There are more details in the ONS Statistical Bulletin which you can download from their web-site at (10 June) or request from MTA.

UK Exports & Imports of Machine Tools, 1st Quarter 2019:  We have analysed the data published by HM Revenue & Customs;  this shows that exports of machine tools were worth £137.0 million in the first part of the year, which is an increase of +12.6% over a year earlier and is +5.2% higher than in the final period of 2018.  For imports, the value of £157.3 million represents growth of +13.1% compared to a year earlier but is -1.9% down on the figure for the 4th quarter of 2018 - it is worth noting that the last quarter the calendar year is usually the strongest for both exports and imports of machine tools.

By trading partner, exports to the European Union increased by +20% compared to the 1st quarter of 2018 at £72.5 million (just under 53% of total exports);  growth in exports to the rest of the world was noticeably slower at +5%.  Trade by country within the European Union is not reliable because the data is collected on a country of consignment basis which is not necessarily the same as country of destination, so we can only really look at trends for non-EU countries.  Exports to China grew by +87% to make this the largest non-EU destination for UK machine tool exports, helped by a fall of -55% in shipments to the USA - note that the latter is a return to more “normal” levels of trade following what looks like a spike in Q1-18.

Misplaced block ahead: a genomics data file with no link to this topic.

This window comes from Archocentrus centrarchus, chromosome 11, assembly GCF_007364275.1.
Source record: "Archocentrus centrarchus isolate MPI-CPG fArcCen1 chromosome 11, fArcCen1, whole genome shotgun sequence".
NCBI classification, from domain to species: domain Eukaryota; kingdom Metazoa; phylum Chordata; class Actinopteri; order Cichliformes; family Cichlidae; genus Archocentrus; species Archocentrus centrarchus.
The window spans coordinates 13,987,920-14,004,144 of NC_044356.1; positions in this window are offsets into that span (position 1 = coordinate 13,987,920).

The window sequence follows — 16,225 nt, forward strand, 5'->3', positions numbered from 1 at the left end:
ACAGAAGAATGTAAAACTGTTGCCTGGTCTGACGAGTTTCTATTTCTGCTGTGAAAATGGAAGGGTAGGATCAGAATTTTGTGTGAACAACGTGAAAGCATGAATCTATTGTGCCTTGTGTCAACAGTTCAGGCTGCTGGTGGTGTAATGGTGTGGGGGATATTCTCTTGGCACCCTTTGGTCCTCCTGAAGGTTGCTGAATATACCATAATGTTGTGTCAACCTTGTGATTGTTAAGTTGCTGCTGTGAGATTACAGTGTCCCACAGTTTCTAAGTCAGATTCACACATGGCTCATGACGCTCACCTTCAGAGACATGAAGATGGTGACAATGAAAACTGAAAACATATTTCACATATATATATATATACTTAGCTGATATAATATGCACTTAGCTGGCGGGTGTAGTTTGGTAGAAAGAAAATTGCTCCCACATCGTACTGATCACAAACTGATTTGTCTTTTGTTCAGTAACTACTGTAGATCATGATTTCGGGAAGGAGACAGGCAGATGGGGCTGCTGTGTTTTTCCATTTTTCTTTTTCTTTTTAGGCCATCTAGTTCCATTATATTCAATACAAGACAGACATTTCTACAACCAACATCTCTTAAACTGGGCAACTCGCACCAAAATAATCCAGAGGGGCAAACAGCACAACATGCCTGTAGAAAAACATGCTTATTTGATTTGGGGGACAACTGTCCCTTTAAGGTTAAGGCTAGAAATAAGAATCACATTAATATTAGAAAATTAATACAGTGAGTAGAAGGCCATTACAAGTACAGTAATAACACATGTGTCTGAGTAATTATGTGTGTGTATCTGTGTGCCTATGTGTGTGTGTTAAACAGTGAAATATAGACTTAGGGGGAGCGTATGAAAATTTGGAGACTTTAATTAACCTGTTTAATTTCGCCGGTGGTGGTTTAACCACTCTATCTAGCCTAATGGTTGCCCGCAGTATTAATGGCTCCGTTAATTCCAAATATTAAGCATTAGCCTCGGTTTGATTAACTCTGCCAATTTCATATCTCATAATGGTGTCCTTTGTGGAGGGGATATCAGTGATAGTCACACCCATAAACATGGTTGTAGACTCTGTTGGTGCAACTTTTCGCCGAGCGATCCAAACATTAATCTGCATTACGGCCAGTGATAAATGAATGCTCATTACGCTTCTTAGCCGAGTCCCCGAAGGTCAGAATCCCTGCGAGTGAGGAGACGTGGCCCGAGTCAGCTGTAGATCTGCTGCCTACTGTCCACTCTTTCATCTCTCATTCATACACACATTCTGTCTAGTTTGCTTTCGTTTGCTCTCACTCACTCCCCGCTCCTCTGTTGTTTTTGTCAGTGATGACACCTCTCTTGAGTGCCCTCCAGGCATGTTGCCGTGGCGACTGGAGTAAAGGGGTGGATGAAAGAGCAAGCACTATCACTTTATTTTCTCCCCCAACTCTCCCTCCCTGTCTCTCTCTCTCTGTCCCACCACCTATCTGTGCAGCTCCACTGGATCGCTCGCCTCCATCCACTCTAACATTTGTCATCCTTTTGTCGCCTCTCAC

For imports, the patterns were more balanced with arrivals from the European Union growing by +13.5% (just over 54% of total machine tool imports), while the rest of the world saw growth of +12.5%.  The most notable trends by country here were growth of +41% in imports from Japan which took them back to being the top non-EU source, helped by small falls in arrivals from Taiwan (-3%), USA (-8%) and South Korea (-2%).

If you are interested in more details, perhaps by product type, please contact Geoff Noon at MTA (e-mail: to identify the data you are looking for.